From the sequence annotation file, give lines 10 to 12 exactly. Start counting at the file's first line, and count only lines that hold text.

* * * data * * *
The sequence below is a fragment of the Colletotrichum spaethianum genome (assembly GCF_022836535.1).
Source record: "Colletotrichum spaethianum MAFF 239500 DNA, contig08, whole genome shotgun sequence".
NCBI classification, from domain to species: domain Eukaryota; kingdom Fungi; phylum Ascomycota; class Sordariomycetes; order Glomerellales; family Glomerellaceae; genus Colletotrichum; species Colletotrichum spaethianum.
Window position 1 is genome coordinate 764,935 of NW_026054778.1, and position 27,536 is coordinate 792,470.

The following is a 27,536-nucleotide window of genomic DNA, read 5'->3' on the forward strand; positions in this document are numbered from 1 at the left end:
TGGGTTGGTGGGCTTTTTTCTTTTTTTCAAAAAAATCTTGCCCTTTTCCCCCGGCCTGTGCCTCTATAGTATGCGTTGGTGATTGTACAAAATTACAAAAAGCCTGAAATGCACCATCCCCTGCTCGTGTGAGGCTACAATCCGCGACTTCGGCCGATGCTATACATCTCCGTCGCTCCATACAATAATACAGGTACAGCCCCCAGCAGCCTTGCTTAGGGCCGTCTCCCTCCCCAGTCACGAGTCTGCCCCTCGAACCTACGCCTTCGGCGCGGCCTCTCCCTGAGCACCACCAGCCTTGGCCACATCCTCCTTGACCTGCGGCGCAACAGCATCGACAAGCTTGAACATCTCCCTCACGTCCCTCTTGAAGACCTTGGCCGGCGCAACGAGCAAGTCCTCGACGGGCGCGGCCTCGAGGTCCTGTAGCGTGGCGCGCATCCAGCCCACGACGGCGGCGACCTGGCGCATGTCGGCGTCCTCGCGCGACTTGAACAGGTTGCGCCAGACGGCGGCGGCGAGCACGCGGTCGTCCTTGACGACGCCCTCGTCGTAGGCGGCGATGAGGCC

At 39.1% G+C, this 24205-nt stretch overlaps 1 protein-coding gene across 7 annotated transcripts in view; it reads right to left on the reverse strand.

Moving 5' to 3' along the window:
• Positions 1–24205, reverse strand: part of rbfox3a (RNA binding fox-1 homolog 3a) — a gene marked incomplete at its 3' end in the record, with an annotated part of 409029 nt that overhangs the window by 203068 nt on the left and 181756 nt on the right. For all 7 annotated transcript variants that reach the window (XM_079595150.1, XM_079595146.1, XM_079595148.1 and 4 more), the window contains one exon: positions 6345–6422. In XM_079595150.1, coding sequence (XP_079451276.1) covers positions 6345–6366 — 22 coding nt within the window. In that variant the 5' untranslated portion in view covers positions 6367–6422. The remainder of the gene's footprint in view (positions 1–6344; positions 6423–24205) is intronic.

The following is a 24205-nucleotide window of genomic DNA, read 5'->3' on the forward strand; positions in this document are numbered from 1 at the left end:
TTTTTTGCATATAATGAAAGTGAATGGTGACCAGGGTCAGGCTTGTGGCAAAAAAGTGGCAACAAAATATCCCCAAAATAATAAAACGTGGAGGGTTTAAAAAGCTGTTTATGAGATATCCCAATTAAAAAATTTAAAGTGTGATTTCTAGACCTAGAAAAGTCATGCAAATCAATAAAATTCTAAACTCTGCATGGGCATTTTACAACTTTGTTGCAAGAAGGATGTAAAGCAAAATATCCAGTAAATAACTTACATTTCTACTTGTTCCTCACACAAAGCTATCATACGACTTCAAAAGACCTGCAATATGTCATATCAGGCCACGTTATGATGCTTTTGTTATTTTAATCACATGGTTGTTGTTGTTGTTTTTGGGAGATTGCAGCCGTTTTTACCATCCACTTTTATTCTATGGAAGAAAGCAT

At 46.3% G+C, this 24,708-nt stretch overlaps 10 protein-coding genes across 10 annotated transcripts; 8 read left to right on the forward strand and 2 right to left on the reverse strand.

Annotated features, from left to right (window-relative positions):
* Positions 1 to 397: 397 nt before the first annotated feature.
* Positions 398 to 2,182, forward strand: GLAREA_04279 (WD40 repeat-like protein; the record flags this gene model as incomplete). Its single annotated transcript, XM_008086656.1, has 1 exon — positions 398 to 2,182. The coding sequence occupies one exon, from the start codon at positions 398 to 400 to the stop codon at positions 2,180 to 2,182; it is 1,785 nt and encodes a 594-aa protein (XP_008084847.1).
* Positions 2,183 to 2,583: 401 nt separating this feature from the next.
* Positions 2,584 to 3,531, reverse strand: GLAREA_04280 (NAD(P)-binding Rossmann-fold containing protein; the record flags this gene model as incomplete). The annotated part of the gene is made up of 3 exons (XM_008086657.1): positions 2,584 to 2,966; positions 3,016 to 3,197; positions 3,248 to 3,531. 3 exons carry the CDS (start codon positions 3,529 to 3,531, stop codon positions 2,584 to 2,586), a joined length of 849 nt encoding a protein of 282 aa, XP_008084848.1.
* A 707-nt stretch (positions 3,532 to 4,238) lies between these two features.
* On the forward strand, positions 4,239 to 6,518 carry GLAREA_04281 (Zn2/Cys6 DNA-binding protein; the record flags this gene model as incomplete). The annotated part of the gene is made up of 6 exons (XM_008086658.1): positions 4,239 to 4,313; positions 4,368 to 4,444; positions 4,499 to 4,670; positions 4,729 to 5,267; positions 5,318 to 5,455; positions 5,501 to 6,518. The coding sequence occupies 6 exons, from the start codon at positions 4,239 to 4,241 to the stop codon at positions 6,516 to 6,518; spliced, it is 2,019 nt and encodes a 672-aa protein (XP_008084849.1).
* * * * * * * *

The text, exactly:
The following is a 24205-nucleotide window of genomic DNA, read 5'->3' on the forward strand; positions in this document are numbered from 1 at the left end:
TTTTTTGCATATAATGAAAGTGAATGGTGACCAGGGTCAGGCTTGTGGCAAAAAAGTGGCAACAAAATATCCCCAAAATAATAAAACGTGGAGGGTTTAAAAAGCTGTTTATGAGATATCCCAATTAAAAAATTTAAAGTGTGATTTCTAGACCTAGAAAAGTCATGCAAATCAATAAAATTCTAAACTCTGCATGGGCATTTTACAACTTTGTTGCAAGAAGGATGTAAAGCAAAATATCCAGTAAATAACTTACATTTCTACTTGTTCCTCACACAAAGCTATCATACGACTTCAAAAGACCTGCAATATGTCATATCAGGCCACGTTATGATGCTTTTGTTATTTTAATCACATGGTTGTTGTTGTTGTTTTTGGGAGATTGCAGCCGTTTTTACCATCCACTTTTATTCTATGGAAGAAAGCAT

At 46.3% G+C, this 24,708-nt stretch overlaps 10 protein-coding genes across 10 annotated transcripts; 8 read left to right on the forward strand and 2 right to left on the reverse strand.